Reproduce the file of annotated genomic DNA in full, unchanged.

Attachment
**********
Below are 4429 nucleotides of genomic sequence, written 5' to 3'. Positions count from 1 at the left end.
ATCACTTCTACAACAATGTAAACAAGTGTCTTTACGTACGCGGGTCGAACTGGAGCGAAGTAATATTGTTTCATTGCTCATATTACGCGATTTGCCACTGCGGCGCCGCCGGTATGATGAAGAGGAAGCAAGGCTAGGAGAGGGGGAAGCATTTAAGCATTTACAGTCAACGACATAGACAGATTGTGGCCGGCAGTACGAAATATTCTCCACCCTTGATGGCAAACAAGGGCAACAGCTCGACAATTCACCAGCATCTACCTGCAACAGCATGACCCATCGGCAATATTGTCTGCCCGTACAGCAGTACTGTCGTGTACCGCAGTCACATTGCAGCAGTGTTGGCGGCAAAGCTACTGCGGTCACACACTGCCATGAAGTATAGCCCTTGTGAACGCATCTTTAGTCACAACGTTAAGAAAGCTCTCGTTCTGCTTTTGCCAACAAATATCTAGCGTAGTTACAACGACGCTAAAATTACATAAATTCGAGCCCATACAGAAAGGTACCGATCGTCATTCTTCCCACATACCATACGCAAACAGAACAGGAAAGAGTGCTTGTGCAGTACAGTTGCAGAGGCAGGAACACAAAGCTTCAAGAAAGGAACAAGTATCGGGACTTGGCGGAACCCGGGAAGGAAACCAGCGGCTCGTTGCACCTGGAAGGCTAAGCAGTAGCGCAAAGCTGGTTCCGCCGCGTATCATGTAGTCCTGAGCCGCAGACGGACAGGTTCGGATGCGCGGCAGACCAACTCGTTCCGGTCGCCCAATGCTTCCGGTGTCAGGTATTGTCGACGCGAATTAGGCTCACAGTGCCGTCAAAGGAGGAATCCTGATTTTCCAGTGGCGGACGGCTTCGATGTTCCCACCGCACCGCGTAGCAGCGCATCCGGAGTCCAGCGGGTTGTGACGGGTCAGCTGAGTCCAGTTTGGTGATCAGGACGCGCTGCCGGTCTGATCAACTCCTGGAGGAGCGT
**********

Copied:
Below are 4429 nucleotides of genomic sequence, written 5' to 3'. Positions count from 1 at the left end.
ATCACTTCTACAACAATGTAAACAAGTGTCTTTACGTACGCGGGTCGAACTGGAGCGAAGTAATATTGTTTCATTGCTCATATTACGCGATTTGCCACTGCGGCGCCGCCGGTATGATGAAGAGGAAGCAAGGCTAGGAGAGGGGGAAGCATTTAAGCATTTACAGTCAACGACATAGACAGATTGTGGCCGGCAGTACGAAATATTCTCCACCCTTGATGGCAAACAAGGGCAACAGCTCGACAATTCACCAGCATCTACCTGCAACAGCATGACCCATCGGCAATATTGTCTGCCCGTACAGCAGTACTGTCGTGTACCGCAGTCACATTGCAGCAGTGTTGGCGGCAAAGCTACTGCGGTCACACACTGCCATGAAGTATAGCCCTTGTGAACGCATCTTTAGTCACAACGTTAAGAAAGCTCTCGTTCTGCTTTTGCCAACAAATATCTAGCGTAGTTACAACGACGCTAAAATTACATAAATTCGAGCCCATACAGAAAGGTACCGATCGTCATTCTTCCCACATACCATACGCAAACAGAACAGGAAAGAGTGCTTGTGCAGTACAGTTGCAGAGGCAGGAACACAAAGCTTCAAGAAAGGAACAAGTATCGGGACTTGGCGGAACCCGGGAAGGAAACCAGCGGCTCGTTGCACCTGGAAGGCTAAGCAGTAGCGCAAAGCTGGTTCCGCCGCGTATCATGTAGTCCTGAGCCGCAGACGGACAGGTTCGGATGCGCGGCAGACCAACTCGTTCCGGTCGCCCAATGCTTCCGGTGTCAGGTATTGTCGACGCGAATTAGGCTCACAGTGCCGTCAAAGGAGGAATCCTGATTTTCCAGTGGCGGACGGCTTCGATGTTCCCACCGCACCGCGTAGCAGCGCATCCGGAGTCCAGCGGGTTGTGACGGGTCAGCTGAGTCCAGTTTGGTGATCAGGACGCGCTGCCGGTCTGATCAACTCCTGGAGGAGCGT